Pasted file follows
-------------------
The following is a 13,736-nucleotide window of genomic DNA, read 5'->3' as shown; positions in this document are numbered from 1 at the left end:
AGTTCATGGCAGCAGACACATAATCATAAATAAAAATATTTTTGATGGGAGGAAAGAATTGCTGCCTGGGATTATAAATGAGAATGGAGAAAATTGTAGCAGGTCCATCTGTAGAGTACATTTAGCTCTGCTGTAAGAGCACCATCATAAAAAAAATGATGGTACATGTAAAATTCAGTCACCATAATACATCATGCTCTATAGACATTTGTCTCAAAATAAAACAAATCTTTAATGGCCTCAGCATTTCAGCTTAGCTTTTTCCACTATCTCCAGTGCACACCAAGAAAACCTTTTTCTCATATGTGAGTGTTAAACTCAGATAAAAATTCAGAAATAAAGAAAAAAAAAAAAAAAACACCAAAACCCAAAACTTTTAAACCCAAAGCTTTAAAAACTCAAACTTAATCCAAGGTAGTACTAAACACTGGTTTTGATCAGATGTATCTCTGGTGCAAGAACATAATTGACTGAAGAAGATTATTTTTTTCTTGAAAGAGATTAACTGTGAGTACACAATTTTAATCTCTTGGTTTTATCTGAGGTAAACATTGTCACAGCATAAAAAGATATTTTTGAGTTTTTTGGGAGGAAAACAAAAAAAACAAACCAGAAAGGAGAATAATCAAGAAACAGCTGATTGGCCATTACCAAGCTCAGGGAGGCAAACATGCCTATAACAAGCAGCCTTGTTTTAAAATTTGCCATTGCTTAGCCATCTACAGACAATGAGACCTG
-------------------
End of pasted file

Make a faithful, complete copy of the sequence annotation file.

The following is a 13,736-nucleotide window of genomic DNA, read 5'->3' as shown; positions in this document are numbered from 1 at the left end:
AGTTCATGGCAGCAGACACATAATCATAAATAAAAATATTTTTGATGGGAGGAAAGAATTGCTGCCTGGGATTATAAATGAGAATGGAGAAAATTGTAGCAGGTCCATCTGTAGAGTACATTTAGCTCTGCTGTAAGAGCACCATCATAAAAAAAATGATGGTACATGTAAAATTCAGTCACCATAATACATCATGCTCTATAGACATTTGTCTCAAAATAAAACAAATCTTTAATGGCCTCAGCATTTCAGCTTAGCTTTTTCCACTATCTCCAGTGCACACCAAGAAAACCTTTTTCTCATATGTGAGTGTTAAACTCAGATAAAAATTCAGAAATAAAGAAAAAAAAAAAAAAAACACCAAAACCCAAAACTTTTAAACCCAAAGCTTTAAAAACTCAAACTTAATCCAAGGTAGTACTAAACACTGGTTTTGATCAGATGTATCTCTGGTGCAAGAACATAATTGACTGAAGAAGATTATTTTTTTCTTGAAAGAGATTAACTGTGAGTACACAATTTTAATCTCTTGGTTTTATCTGAGGTAAACATTGTCACAGCATAAAAAGATATTTTTGAGTTTTTTGGGAGGAAAACAAAAAAAACAAACCAGAAAGGAGAATAATCAAGAAACAGCTGATTGGCCATTACCAAGCTCAGGGAGGCAAACATGCCTATAACAAGCAGCCTTGTTTTAAAATTTGCCATTGCTTAGCCATCTACAGACAATGAGACCTG